The leader of a company that makes artificial sports fields told a New Jersey Senate committee allegations made in three-class action lawsuits are disturbing and inaccurate.

Newark schools, the borough of Carteret, and the owner of a soccer club in Clifton claim FieldTurf continued to sell its Duraspine product while knowing it was defective.

Eric Daliere, the chief executive officer of Field Turf, disputes claims that the fields are not living up to their 8 year warranty period.

NJ officials and fishing advocates oppose the proposed limits.
Phil Gregory

New Jersey officials say they’ll do everything they can to stop proposed regulations that could hurt the state’s fishing industry.

The Atlantic States Marine Fisheries Commission is considering increasing the minimum size and reducing the number of flounder that recreational fishermen in New Jersey can keep this summer.

Department of Environmental Protection Commissioner Bob Martin told a crowd of fishermen in Point Pleasant Beach that the proposed new limits are based on unreliable data. He says he’ll fight to keep current regulations in place.

Assemblyman Vince Mazzeo
Phil Gregory

A resolution introduced in the New Jersey legislature urges the Trump administration to oppose any measure that would prohibit states from conducting internet gambling.

Assemblyman Vince Mazzeo says comments from Trump’s nominee for Attorney General, Jeff Sessions, prompted him to seek clarification about what the administration might do.

Department of Education officials testify at legislative task force hearing
Phil Gregory

New Jersey schools have another six months to comply with a state directive to test their drinking water for lead contamination.

The New Jersey Department of Education says about half of its 586 school districts have completed their testing and 21 have reported elevated lead levels.

Project Manager Jim Palmer says the schools have to shut off contaminated fountains and sinks and come up with a long-term solution to resolve the lead problem.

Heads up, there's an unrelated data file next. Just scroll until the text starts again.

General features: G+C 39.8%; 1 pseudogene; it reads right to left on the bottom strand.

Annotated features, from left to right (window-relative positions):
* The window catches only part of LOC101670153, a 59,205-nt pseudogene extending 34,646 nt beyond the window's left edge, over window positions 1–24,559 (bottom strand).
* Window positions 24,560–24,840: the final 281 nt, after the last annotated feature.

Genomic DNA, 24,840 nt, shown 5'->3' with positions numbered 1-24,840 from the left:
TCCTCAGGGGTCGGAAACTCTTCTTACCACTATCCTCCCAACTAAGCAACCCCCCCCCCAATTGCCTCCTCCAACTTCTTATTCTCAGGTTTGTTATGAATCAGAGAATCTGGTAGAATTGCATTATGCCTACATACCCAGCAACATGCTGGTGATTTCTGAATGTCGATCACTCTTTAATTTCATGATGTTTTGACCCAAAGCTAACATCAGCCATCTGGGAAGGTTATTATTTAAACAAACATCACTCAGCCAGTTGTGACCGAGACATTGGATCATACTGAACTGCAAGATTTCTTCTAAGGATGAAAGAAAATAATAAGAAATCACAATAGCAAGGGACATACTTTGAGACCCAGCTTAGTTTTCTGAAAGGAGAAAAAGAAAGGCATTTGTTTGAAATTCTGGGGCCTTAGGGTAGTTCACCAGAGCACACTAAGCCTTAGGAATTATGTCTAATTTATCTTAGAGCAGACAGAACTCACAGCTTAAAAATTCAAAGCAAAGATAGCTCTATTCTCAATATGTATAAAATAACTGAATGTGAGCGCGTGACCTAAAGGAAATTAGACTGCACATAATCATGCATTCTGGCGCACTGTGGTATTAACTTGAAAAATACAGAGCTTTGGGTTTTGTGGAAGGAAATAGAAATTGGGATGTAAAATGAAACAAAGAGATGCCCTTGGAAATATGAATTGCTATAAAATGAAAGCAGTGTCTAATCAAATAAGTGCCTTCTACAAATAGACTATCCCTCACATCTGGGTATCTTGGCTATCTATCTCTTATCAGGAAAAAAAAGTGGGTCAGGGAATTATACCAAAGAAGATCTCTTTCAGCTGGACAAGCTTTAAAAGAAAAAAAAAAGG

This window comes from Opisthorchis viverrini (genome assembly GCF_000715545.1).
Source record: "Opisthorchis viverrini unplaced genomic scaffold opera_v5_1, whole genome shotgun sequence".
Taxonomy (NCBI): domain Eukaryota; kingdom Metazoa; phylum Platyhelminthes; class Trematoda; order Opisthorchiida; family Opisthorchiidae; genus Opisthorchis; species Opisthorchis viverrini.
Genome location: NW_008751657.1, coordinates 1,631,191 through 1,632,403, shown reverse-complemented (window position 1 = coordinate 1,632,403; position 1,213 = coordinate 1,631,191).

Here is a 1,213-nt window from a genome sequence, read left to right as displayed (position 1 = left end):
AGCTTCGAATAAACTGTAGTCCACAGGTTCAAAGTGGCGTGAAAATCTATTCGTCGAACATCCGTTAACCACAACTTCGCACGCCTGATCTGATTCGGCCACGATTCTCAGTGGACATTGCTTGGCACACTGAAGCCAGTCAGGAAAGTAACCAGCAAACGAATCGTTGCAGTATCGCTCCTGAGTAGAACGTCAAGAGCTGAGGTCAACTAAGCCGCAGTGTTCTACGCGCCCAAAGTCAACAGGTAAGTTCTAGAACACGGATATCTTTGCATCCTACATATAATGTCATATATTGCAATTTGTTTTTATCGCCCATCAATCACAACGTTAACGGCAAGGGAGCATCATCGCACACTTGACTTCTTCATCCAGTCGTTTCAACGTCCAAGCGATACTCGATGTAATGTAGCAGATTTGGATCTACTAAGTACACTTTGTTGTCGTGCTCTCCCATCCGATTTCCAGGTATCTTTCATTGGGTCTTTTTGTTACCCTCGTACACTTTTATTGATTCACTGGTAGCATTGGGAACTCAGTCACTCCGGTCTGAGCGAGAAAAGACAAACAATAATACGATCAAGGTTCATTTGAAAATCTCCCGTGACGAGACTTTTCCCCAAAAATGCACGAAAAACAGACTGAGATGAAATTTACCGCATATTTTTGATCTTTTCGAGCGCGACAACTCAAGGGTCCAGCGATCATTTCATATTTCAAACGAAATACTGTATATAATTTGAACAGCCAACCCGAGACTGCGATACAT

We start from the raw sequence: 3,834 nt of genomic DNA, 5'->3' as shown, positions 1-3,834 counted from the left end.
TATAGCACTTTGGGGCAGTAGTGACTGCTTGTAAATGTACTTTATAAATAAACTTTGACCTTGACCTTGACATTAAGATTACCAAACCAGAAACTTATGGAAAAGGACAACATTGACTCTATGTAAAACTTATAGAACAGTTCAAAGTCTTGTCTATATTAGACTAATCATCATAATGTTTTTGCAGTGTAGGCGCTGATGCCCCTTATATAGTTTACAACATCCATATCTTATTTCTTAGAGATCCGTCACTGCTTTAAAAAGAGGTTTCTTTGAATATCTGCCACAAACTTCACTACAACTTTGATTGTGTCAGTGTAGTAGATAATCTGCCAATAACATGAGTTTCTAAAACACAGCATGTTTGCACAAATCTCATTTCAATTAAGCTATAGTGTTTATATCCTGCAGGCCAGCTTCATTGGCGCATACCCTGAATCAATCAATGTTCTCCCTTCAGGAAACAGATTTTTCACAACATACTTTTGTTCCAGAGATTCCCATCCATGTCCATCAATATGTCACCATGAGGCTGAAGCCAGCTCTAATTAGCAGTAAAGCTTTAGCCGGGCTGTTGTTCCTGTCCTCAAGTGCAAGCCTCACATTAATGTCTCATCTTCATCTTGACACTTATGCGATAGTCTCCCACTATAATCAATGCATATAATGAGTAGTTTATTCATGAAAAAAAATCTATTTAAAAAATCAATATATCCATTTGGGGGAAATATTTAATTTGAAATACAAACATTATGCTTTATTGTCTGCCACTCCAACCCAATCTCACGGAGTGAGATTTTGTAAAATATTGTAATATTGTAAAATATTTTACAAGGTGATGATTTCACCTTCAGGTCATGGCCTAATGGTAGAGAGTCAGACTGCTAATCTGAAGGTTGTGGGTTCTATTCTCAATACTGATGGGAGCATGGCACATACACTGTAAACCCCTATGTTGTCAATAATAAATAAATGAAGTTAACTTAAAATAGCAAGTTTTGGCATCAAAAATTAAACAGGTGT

New Jersey officials are assessing the beach erosion caused by the nor’easter earlier this week.

New Jersey Department of Environmental Protection spokesman Larry Hajna says most of the state’s coastline suffered only minor or moderate erosion and there was no property damage.

He says the storm surge carved a 5 to 10 feet sand cliff in some oceanfront locations.

Coalition members outline their goals.
Phil Gregory

A coalition of more than 30 environmental, labor, and community organizations says climate change poses a massive threat to New Jersey and is urging the state to do more to reduce greenhouse gas emissions and increase clean energy.

Dan Fatton is executive director of the Work Environment Council. He says the collation is a ray of hope in the Trump era.

Advocates express support for the measure.
Phil Gregory

Advocates are urging New Jersey lawmakers to enact proposed legislation that would help students trying to recover from drug addiction.

The measure would allow any child clinically diagnosed with substance use disorder to transfer to a recovery school that provides programs and peer support to help them stay off drugs.

Gina Vaccaro says her daughter returned to Livingston High School after completing an inpatient treatment program and the school board rejected her request to transfer the state’s only recovery high school in Roselle.

New Jersey Statehouse
Phil Gregory

New Jersey could become the first state to ban veterinarians from declawing cats.

A bill passed by the Assembly and awaiting action in the Senate would fine veterinarians as much as $2000 for performing the procedure unless it’s considered medically necessary.

Kathleen Schatzmann, the state director of the Humane Society, supports the proposed ban.

“It is an unnecessary surgery most often performed for convenience issues such as to address problems scratching of household furniture and it provides no benefit whatsoever to the cat.”

Senate Democratic leaders worry about Affordable Care Act repeal
Phil Gregory

 

Democratic leaders in the New Jersey Senate are troubled that one of President Trump’s first actions was signing an executive order that seeks the repeal of the Affordable Care Act.

Senate President Steve Sweeney says New Jersey would be hurt by the repeal of Obamacare and the accompanying expansion of Medicaid.

“It expanded health care for hundreds of thousands of people in this state and millions nationwide. And it’s not a game. We’re dealing with people’s lives right now, and it’s concerning.”

Senator Ray Lesniak
Phil Gregory

A New Jersey lawmaker wants to change one of the state’s toughest gun laws.

Legislation introduced by Senator Ray Lesniak would eliminate the mandatory minimum three-to-five year sentence for unlawful possession of a handgun and leave the punishment up to a judge.

He says legal gun owners, many from out of state, with no intention of committing a crime, should not face that harsh penalty.

Assemblyman John McKeon
Phil Gregory

Legislation being considered by New Jersey lawmakers would require residential and commercial properties with a lawn-sprinkler system to install a rain-sensing device before that property could be sold.

Assemblyman John McKeon says it's abhorrent to see sprinklers going off in a rainstorm.

"As water continues to become more precious and scarce, per gallon it's a lot more expensive to waste it, so whatever initial cost there might be for sensors it'll be easily recouped in a very short time."